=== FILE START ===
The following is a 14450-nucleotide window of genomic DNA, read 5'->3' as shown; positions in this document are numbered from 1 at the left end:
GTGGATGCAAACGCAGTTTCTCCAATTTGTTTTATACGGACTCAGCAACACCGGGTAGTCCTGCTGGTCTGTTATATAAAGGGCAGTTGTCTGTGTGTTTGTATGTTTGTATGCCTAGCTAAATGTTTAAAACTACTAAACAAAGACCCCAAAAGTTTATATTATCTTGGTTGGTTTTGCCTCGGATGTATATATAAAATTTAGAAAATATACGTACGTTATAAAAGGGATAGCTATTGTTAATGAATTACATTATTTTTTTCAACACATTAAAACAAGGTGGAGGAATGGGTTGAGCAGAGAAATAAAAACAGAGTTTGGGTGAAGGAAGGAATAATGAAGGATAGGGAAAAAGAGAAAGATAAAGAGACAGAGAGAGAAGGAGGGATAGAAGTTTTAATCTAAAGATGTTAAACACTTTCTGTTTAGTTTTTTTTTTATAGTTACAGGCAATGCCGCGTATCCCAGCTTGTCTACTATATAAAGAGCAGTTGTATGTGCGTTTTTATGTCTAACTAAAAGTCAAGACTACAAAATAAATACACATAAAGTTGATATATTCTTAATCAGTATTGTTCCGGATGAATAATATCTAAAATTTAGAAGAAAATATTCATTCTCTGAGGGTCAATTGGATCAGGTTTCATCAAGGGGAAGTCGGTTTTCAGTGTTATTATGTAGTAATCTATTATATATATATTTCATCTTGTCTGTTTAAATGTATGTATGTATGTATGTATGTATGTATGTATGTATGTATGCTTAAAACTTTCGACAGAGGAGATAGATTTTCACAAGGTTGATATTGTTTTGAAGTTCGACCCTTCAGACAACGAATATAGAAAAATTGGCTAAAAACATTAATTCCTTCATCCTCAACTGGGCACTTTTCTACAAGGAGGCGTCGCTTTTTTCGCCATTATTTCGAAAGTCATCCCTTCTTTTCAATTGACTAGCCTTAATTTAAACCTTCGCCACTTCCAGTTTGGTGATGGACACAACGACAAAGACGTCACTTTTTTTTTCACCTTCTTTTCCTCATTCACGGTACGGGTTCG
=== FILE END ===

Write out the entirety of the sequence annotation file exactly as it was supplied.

The following is a 14450-nucleotide window of genomic DNA, read 5'->3' as shown; positions in this document are numbered from 1 at the left end:
GTGGATGCAAACGCAGTTTCTCCAATTTGTTTTATACGGACTCAGCAACACCGGGTAGTCCTGCTGGTCTGTTATATAAAGGGCAGTTGTCTGTGTGTTTGTATGTTTGTATGCCTAGCTAAATGTTTAAAACTACTAAACAAAGACCCCAAAAGTTTATATTATCTTGGTTGGTTTTGCCTCGGATGTATATATAAAATTTAGAAAATATACGTACGTTATAAAAGGGATAGCTATTGTTAATGAATTACATTATTTTTTTCAACACATTAAAACAAGGTGGAGGAATGGGTTGAGCAGAGAAATAAAAACAGAGTTTGGGTGAAGGAAGGAATAATGAAGGATAGGGAAAAAGAGAAAGATAAAGAGACAGAGAGAGAAGGAGGGATAGAAGTTTTAATCTAAAGATGTTAAACACTTTCTGTTTAGTTTTTTTTTTATAGTTACAGGCAATGCCGCGTATCCCAGCTTGTCTACTATATAAAGAGCAGTTGTATGTGCGTTTTTATGTCTAACTAAAAGTCAAGACTACAAAATAAATACACATAAAGTTGATATATTCTTAATCAGTATTGTTCCGGATGAATAATATCTAAAATTTAGAAGAAAATATTCATTCTCTGAGGGTCAATTGGATCAGGTTTCATCAAGGGGAAGTCGGTTTTCAGTGTTATTATGTAGTAATCTATTATATATATATTTCATCTTGTCTGTTTAAATGTATGTATGTATGTATGTATGTATGTATGTATGTATGTATGCTTAAAACTTTCGACAGAGGAGATAGATTTTCACAAGGTTGATATTGTTTTGAAGTTCGACCCTTCAGACAACGAATATAGAAAAATTGGCTAAAAACATTAATTCCTTCATCCTCAACTGGGCACTTTTCTACAAGGAGGCGTCGCTTTTTTCGCCATTATTTCGAAAGTCATCCCTTCTTTTCAATTGACTAGCCTTAATTTAAACCTTCGCCACTTCCAGTTTGGTGATGGACACAACGACAAAGACGTCACTTTTTTTTTCACCTTCTTTTCCTCATTCACGGTACGGGTTCG